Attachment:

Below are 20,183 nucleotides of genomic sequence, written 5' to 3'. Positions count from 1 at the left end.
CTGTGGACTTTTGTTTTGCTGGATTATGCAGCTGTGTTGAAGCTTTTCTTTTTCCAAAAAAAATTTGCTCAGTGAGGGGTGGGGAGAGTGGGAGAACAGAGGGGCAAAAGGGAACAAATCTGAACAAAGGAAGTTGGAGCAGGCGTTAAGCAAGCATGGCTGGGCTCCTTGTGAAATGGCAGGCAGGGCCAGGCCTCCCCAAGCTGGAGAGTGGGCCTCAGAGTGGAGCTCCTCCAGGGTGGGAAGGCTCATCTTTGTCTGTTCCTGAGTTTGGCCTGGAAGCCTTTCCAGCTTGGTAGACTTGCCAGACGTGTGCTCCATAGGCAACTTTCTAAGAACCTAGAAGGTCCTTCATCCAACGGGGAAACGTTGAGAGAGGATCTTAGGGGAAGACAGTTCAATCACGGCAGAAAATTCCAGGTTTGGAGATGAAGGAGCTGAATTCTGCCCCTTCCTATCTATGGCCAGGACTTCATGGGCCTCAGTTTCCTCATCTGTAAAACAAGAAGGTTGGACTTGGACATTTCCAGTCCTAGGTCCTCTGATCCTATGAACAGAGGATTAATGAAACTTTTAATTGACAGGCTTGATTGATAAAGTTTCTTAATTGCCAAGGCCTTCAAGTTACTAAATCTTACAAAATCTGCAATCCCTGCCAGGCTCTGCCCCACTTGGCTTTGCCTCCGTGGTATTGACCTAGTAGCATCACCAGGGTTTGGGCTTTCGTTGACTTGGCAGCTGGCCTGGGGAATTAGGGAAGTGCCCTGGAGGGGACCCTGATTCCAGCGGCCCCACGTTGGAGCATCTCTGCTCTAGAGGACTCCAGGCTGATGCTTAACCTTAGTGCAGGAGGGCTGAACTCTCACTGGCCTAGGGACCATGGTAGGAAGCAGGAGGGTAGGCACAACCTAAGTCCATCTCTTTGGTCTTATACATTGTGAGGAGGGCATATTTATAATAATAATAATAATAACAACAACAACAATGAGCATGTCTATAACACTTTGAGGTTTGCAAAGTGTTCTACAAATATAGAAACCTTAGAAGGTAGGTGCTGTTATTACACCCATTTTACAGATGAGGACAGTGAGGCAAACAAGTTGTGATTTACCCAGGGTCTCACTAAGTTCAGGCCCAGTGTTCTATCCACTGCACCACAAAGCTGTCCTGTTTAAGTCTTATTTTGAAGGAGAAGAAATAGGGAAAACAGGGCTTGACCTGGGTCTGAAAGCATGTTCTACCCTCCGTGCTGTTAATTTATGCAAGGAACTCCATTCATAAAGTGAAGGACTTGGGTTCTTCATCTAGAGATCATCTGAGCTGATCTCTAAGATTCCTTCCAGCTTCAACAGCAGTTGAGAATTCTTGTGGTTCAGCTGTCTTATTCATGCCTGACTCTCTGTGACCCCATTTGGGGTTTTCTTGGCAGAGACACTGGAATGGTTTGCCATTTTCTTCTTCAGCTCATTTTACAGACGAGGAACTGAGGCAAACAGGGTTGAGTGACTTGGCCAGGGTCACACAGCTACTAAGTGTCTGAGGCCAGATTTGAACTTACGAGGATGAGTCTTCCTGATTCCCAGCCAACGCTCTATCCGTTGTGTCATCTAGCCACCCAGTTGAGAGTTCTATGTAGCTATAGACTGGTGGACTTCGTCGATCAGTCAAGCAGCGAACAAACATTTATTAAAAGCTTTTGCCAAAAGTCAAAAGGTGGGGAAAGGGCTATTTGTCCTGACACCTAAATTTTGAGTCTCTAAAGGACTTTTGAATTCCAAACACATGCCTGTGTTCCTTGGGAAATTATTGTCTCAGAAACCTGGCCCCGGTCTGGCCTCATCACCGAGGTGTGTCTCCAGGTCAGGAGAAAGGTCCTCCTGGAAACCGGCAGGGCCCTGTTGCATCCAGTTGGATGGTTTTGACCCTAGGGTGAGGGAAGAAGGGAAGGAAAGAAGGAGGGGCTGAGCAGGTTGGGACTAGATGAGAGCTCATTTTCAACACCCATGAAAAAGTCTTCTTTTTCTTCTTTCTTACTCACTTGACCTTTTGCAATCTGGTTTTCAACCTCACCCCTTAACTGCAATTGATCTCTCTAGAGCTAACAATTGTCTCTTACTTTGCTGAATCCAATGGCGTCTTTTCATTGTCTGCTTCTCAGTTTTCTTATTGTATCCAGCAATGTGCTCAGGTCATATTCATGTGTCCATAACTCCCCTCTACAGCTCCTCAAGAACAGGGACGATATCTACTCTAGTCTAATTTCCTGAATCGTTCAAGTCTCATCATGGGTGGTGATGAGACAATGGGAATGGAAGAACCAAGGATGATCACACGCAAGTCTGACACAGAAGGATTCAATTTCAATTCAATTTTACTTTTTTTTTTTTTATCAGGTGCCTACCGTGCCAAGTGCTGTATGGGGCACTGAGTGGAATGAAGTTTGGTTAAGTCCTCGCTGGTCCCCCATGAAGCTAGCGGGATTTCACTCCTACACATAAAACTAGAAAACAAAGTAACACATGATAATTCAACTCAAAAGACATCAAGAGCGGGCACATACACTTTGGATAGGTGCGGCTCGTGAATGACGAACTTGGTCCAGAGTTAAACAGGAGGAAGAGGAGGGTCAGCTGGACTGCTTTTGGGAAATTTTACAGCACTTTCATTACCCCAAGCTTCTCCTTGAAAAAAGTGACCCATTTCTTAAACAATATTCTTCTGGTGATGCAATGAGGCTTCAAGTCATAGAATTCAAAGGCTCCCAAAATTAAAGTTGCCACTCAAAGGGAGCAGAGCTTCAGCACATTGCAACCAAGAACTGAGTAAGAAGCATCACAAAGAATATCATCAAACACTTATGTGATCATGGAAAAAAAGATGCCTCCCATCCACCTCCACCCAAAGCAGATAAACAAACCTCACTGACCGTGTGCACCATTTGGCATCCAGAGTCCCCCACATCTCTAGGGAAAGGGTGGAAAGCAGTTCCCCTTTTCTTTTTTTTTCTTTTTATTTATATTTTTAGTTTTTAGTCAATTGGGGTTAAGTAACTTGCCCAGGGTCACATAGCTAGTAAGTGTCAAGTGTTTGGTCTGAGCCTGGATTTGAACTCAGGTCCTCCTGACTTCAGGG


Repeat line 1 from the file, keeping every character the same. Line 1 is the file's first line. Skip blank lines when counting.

Below are 20,183 nucleotides of genomic sequence, written 5' to 3'. Positions count from 1 at the left end.